Top Ten Reads of 2018

Last year much of my time was taken up mainly juggling (1) domestic duties, (2) masters thesis proposal writing, (3) freelance writing jobs, and (4) a new job as substitute instructor at the university, among others. The last, which meant me teaching college courses introducing (a) literature as such, (b) Philippine literature, (c) the Filipino language, and (d) nationalism and Jose Rizal, embodies the biggest change that happened last year. The next would be my successful defense of the thesis proposal on the discursive construction of bayan as the nation/people in the central organ of the Communist Party of the Philippines, Ang Bayan, during the height of the anti-Marcos dictatorship struggle from 1983-1985. This it took too long for me to update this blog. Just to put something here, and since most of my posts here are off-the-cuff comments on books anyway, let me enumerate my top ten reads of 2018 in chronological order:



1.Kiss of the Spiderwoman by Manuel Puig. I loved the movie adaptation (one of my favorite films), which definitely gave justice to the novel and which I saw first before reading the actual book because it took me so long to find a copy (which I finally did in Booksale).

2. Public Sphere and Experience: Analysis of the Bourgeois and Proletarian Public Sphere by Oskar Negt and Alexander Kluge. Found Habermas’ account of the public sphere lacking so was fortunate to find a copy, despite its fragmented account of proletarian public spheres, in the library.

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3. Bukal ng Tubig at Apoy” by Levy Balgos De La Cruz. The copy at the library is missing so was fortunate to get one from Bookay-Ukay. Its introduction includes perhaps one of the sharpest ars poetica on literariness and breaking of literary borders from within the ranks of the Philippine revolutionary movement.

4. The Southern Reach Trilogy by Jeff Vandermeer. I actually had books 2 and 3 from various secondhand shops but it took watching the film adaption of Annihilation to prod me to buy the first volume and read the entire thing. The books still opened more questions than answers though.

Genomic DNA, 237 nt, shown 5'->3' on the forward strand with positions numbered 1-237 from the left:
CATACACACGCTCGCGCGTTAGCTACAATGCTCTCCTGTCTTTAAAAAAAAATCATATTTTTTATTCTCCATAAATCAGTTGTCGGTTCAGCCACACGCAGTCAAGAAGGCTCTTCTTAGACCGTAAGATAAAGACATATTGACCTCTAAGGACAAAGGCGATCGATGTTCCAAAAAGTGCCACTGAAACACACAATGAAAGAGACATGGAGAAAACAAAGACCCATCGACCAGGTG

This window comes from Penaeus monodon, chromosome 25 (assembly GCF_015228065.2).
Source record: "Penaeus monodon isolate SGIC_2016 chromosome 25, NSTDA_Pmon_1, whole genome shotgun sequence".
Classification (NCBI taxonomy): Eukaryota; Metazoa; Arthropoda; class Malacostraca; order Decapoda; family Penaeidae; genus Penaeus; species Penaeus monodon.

7. The Art of Cloning: Creative Production During China’s Cultural Revolution by Laikwan Pang. Title says it all: The books at how cultural sphere is organized differently in the high period of socialism under the Mao as opposed to the profit-driven culture industry which dominates the contemporary era.

8. 2666 and The Savage Detectives by Roberto Bolano. Got into the bandwagon late and read these two big books only last year because I only secured secondhand copies only recently. Couldn’t decide which is better but I can say the two are probably some of the best novels I’ve read ever.

10. A Marxist Philosophy of Language by Jean-Jacques Lecercle. Insightful critique of Chomskyian & Habermasian linguistics & an Althusserian account of language as one of the material links of the chain of ideological interpellation. Was practically my primary reference for my language class.

Other notable books I’ve read once that I’ve been perusing a lot in 2018 includes the following: (a) Pook at Paninindigan by Ramon Guillermo, Ang Panitikan ng Pambansang Demokrasya by Gelacio Guillermo, On the Reproduction of Capitalism by Althusser which I used for my literature classes; (b) Translation and Revolution also by Ramon Guillermo, The Wretched of the Earth by Fanon, Waiting for Mariang Makiling by Resil Mojares which were staples for my Rizal classes; (c) Hegemony and Socialist Strategy by Laclau and Mouffe which my thesis adviser and panel critic had me read, thereby leading me to go back to Badiou’s Theory of the Subject and Bruno Bosteels’ Badiou and Politics as counterpoints; (d) Capital, Volume 1 by Karl Marx which I’m reading for the second time for a reading group.

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